Last Monday, the Virginia state Senate voted down Senate Bill 1132, a bill which would have allowed individuals — students included — to carry concealed handguns on school property after regular school hours.
The possibility of carrying guns on campus faced bipartisan resistance in the state Senate, with three Republicans voting to oppose the bill alongside 17 Democrats. Consideration of the bill proved especially timely: last Thursday, a shooting took place at the University of South Carolina — an apparent murder-suicide that resulted in two deaths. South Carolina allows concealed carry with permits, though it does not provide for concealed carry on campuses.
There is no obvious correlation between concealed carry laws and the incident at USC, but the ubiquitous nature of crime or accidents related to gun violence should give anyone pause when considering whether to expand access and acceptability of firearms. As Sen. Barbara Favola, D-Arlington, said, “Accidents happen and firearms can kill.” Why, then, increase risk at schools unnecessarily?
There is no obvious reason civilians need to carry firearms at schools — certainly not concealed ones. While preventing concealed carry may not necessarily deter crime (though it would increase penalties for criminals, which is possibly a deterrent), preventing concealed carry could prevent accidents. At least at our University, with an undergraduate population numbering above 14,000, the potential for a mistake — a student failing to turn on “safety” on his gun; a student mistakenly suspecting someone of being dangerous and responding by use of his firearm — could have grave consequences. At high schools, middle schools and elementary schools the danger of accidents is possibly even higher.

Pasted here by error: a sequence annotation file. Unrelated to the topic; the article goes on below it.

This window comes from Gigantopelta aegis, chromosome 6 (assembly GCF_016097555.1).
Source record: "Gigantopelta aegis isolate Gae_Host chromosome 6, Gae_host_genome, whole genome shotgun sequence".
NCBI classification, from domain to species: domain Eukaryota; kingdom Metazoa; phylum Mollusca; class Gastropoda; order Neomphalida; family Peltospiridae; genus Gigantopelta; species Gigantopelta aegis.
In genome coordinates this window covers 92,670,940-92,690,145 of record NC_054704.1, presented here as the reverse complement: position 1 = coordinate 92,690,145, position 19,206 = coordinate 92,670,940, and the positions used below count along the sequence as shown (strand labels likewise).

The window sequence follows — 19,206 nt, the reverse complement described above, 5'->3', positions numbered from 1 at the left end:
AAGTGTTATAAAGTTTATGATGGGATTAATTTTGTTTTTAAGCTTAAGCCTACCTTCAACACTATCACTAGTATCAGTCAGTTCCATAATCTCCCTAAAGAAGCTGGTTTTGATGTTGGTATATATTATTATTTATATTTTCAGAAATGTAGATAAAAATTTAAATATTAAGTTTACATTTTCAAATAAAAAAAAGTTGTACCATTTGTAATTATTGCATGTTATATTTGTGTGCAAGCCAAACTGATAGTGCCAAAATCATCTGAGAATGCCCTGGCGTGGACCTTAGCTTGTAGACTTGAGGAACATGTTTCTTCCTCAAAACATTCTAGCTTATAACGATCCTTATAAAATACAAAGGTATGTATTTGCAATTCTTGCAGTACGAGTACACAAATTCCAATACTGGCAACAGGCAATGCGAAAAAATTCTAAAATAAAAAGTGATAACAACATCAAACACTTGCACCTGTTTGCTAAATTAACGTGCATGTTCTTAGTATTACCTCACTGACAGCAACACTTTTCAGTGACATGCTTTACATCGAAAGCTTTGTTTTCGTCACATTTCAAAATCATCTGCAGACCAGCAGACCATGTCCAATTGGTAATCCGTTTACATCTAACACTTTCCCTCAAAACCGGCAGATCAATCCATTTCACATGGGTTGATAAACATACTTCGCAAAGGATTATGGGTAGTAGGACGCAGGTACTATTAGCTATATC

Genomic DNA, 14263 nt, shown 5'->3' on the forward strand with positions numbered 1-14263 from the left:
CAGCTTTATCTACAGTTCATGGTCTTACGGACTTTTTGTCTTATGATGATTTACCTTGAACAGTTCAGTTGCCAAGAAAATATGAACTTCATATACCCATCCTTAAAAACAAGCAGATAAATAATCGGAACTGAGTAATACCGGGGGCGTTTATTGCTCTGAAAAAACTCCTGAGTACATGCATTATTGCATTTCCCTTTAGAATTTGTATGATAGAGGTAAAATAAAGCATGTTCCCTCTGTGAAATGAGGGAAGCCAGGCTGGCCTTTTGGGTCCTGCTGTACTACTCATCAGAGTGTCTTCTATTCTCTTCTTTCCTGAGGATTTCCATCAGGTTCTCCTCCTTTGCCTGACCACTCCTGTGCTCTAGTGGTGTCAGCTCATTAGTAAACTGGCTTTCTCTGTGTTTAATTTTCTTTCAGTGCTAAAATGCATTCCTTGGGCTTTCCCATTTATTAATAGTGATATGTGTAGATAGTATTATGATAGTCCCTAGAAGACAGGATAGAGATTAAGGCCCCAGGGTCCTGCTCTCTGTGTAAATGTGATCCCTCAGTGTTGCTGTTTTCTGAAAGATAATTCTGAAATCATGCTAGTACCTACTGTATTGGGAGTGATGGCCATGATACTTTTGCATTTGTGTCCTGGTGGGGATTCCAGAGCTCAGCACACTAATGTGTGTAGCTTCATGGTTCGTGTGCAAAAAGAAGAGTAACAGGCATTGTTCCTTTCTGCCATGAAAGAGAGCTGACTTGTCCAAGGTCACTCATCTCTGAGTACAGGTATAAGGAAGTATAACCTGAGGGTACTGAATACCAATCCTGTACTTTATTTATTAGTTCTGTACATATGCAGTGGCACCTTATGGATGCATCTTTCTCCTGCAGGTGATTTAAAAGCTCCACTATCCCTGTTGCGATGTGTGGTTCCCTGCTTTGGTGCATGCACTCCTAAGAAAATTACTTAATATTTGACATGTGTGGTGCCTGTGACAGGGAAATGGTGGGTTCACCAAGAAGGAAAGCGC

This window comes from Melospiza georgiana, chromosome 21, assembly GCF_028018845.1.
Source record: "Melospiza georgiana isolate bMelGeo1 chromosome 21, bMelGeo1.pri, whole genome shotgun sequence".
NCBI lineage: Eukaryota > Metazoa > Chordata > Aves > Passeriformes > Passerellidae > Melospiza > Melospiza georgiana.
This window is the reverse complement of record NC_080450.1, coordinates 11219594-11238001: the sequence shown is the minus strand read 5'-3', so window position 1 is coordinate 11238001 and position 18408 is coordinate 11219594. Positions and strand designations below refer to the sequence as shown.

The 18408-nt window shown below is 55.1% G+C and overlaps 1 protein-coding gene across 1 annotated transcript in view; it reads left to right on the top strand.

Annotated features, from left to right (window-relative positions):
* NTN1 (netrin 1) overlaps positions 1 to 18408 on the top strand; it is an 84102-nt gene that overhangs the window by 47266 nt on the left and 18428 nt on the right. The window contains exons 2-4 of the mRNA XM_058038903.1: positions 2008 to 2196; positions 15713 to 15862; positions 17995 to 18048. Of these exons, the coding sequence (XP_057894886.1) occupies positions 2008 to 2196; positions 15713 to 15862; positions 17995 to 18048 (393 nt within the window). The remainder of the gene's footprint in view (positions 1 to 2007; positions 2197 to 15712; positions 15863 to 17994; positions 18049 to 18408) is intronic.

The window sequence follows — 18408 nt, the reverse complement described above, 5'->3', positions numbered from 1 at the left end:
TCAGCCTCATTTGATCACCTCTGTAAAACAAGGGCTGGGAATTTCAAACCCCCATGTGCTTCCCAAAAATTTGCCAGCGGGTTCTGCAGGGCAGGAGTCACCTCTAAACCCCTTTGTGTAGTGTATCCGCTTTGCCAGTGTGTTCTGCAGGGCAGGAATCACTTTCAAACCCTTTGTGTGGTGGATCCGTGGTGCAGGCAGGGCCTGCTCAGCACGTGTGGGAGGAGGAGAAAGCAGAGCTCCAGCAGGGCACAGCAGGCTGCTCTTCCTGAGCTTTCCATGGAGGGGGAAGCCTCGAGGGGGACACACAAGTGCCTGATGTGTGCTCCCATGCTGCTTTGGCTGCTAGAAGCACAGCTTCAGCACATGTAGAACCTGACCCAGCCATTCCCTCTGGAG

The fact of concealed carry being allowed after regular school hours seems largely irrelevant: at a large university, students meet with their clubs in academic buildings, and students live on the same property where they learn. Additionally, “regular hours” is hard to define, since some students have discussions early in the morning and late into the night. At high schools, middle schools and elementary schools where regular hours are more distinguishable, religious and multicultural groups often congregate in buildings once classes are over, and students who participate in after-school activities will likely still be at school. In effect, restricting the specific hours when concealed carry would be allowed would do little to mitigate the possible damage the presence of a firearm could do to students.
The state Senate was right to strike down SB 1132, and future discussion of guns on school property should reflect on the tumultuous and heartbreaking history of what guns have done on school property in the past. Access to guns is a heated debate, but this issue does not pertain to personal use of firearms: regardless of one’s position on gun laws, keeping guns away from schools — whose members range from young students to older faculty — is smart policy.